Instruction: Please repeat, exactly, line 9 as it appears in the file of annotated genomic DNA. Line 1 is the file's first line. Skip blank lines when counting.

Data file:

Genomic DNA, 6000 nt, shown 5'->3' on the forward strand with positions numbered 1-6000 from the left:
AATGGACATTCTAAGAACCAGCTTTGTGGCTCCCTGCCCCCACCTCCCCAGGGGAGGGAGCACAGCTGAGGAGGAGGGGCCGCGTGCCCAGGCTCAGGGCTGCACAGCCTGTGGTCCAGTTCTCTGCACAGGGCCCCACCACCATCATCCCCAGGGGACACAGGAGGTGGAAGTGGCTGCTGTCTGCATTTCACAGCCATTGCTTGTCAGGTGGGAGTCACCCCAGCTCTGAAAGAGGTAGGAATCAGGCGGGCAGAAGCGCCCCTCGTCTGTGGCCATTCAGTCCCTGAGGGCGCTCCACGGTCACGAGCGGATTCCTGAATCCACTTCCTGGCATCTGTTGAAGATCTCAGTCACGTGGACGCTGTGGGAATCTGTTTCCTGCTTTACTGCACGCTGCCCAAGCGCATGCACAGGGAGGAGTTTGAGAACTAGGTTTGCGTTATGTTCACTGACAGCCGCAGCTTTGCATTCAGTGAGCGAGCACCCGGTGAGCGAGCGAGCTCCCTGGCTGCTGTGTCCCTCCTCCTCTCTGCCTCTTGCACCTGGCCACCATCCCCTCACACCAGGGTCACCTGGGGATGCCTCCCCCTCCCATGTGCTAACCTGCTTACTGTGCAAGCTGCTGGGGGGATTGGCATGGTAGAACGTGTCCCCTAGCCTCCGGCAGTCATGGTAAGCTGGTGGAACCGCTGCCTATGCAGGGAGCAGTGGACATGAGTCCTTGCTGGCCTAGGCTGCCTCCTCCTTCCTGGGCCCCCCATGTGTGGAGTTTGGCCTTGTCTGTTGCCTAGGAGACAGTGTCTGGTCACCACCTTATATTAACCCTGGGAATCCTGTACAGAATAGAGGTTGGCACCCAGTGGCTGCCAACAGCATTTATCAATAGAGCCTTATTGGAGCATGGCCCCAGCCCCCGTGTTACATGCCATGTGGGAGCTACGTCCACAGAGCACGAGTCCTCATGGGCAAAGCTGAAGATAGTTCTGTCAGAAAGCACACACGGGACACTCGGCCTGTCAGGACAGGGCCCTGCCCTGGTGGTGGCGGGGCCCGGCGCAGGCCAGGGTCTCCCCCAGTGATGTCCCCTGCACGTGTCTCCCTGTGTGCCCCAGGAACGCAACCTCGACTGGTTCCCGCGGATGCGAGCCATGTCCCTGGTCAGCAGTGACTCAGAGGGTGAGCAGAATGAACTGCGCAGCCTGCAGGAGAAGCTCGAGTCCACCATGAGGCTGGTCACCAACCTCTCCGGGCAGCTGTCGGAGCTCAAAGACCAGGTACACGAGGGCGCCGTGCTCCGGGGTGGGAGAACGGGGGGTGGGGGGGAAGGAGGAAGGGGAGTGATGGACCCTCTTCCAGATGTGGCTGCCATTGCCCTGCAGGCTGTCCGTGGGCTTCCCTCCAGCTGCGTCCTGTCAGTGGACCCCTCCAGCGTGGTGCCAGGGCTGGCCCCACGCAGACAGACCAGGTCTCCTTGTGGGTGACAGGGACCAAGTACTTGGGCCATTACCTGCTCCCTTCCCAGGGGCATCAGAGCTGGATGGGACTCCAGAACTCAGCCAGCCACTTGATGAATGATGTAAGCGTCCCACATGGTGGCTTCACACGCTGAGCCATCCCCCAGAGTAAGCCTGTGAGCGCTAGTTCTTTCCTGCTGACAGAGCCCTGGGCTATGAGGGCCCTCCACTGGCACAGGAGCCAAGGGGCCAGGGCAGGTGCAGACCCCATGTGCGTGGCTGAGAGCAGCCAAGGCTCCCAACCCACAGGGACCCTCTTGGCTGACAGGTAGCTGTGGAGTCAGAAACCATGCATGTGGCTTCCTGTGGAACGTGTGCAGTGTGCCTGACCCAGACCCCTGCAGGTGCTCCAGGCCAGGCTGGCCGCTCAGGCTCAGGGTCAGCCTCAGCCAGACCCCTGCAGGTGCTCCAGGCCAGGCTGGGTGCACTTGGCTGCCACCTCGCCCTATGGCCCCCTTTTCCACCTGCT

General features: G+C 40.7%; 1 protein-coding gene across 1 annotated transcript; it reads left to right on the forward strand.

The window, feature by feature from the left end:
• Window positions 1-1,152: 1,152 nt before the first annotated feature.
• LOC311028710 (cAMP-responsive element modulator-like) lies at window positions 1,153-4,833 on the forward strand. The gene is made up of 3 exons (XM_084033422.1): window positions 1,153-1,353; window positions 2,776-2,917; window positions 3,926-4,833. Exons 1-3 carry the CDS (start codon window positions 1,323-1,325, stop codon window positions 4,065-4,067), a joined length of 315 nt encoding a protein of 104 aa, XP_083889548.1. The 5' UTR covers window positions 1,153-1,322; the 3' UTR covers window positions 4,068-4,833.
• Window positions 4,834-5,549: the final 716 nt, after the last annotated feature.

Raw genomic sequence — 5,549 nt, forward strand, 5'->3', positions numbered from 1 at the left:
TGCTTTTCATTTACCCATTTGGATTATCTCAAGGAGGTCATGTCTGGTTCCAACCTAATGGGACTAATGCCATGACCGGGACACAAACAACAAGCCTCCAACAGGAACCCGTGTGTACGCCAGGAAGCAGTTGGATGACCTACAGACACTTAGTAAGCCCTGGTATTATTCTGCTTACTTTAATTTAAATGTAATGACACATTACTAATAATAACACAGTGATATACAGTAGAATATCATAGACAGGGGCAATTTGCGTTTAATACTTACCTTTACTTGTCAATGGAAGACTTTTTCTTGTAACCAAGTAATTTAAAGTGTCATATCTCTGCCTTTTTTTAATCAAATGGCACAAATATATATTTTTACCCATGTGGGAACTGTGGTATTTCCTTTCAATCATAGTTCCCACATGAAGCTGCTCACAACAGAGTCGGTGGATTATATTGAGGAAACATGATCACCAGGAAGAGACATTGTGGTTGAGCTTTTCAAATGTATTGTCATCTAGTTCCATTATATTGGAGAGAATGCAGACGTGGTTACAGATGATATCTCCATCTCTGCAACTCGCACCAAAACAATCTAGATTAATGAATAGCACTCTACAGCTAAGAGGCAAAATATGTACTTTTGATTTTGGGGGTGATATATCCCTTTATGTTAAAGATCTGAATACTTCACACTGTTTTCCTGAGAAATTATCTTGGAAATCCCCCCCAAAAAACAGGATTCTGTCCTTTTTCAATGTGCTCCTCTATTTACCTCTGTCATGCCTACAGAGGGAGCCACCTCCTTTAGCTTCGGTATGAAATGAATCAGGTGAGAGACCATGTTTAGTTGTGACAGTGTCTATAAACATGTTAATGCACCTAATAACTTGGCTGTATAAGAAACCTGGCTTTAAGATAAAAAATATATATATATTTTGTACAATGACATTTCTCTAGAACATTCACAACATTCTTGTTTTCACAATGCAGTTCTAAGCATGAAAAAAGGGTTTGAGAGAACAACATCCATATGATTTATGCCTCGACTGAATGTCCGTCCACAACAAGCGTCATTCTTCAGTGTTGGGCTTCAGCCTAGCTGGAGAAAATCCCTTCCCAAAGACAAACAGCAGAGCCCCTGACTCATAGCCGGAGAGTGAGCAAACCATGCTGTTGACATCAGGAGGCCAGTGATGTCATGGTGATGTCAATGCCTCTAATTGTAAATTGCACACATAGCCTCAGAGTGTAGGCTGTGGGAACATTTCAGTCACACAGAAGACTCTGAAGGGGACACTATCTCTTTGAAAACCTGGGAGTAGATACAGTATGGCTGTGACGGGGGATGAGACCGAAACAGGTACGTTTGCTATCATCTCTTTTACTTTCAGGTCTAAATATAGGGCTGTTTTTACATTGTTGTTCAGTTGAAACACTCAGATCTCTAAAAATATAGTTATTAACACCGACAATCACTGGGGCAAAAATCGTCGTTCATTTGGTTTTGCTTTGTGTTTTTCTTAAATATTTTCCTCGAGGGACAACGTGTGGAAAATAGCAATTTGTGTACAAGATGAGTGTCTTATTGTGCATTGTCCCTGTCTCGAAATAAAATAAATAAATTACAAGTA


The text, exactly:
TGCTTTTCATTTACCCATTTGGATTATCTCAAGGAGGTCATGTCTGGTTCCAACCTAATGGGACTAATGCCATGACCGGGACACAAACAACAAGCCTCCAACAGGAACCCGTGTGTACGCCAGGAAGCAGTTGGATGACCTACAGACACTTAGTAAGCCCTGGTATTATTCTGCTTACTTTAATTTAAATGTAATGACACATTACTAATAATAACACAGTGATATACAGTAGAATATCATAGACAGGGGCAATTTGCGTTTAATACTTACCTTTACTTGTCAATGGAAGACTTTTTCTTGTAACCAAGTAATTTAAAGTGTCATATCTCTGCCTTTTTTTAATCAAATGGCACAAATATATATTTTTACCCATGTGGGAACTGTGGTATTTCCTTTCAATCATAGTTCCCACATGAAGCTGCTCACAACAGAGTCGGTGGATTATATTGAGGAAACATGATCACCAGGAAGAGACATTGTGGTTGAGCTTTTCAAATGTATTGTCATCTAGTTCCATTATATTGGAGAGAATGCAGACGTGGTTACAGATGATATCTCCATCTCTGCAACTCGCACCAAAACAATCTAGATTAATGAATAGCACTCTACAGCTAAGAGGCAAAATATGTACTTTTGATTTTGGGGGTGATATATCCCTTTATGTTAAAGATCTGAATACTTCACACTGTTTTCCTGAGAAATTATCTTGGAAATCCCCCCCAAAAAACAGGATTCTGTCCTTTTTCAATGTGCTCCTCTATTTACCTCTGTCATGCCTACAGAGGGAGCCACCTCCTTTAGCTTCGGTATGAAATGAATCAGGTGAGAGACCATGTTTAGTTGTGACAGTGTCTATAAACATGTTAATGCACCTAATAACTTGGCTGTATAAGAAACCTGGCTTTAAGATAAAAAATATATATATATTTTGTACAATGACATTTCTCTAGAACATTCACAACATTCTTGTTTTCACAATGCAGTTCTAAGCATGAAAAAAGGGTTTGAGAGAACAACATCCATATGATTTATGCCTCGACTGAATGTCCGTCCACAACAAGCGTCATTCTTCAGTGTTGGGCTTCAGCCTAGCTGGAGAAAATCCCTTCCCAAAGACAAACAGCAGAGCCCCTGACTCATAGCCGGAGAGTGAGCAAACCATGCTGTTGACATCAGGAGGCCAGTGATGTCATGGTGATGTCAATGCCTCTAATTGTAAATTGCACACATAGCCTCAGAGTGTAGGCTGTGGGAACATTTCAGTCACACAGAAGACTCTGAAGGGGACACTATCTCTTTGAAAACCTGGGAGTAGATACAGTATGGCTGTGACGGGGGATGAGACCGAAACAGGTACGTTTGCTATCATCTCTTTTACTTTCAGGTCTAAATATAGGGCTGTTTTTACATTGTTGTTCAGTTGAAACACTCAGATCTCTAAAAATATAGTTATTAACACCGACAATCACTGGGGCAAAAATCGTCGTTCATTTGGTTTTGCTTTGTGTTTTTCTTAAATATTTTCCTCGAGGGACAACGTGTGGAAAATAGCAATTTGTGTACAAGATGAGTGTCTTATTGTGCATTGTCCCTGTCTCGAAATAAAATAAATAAATTACAAGTA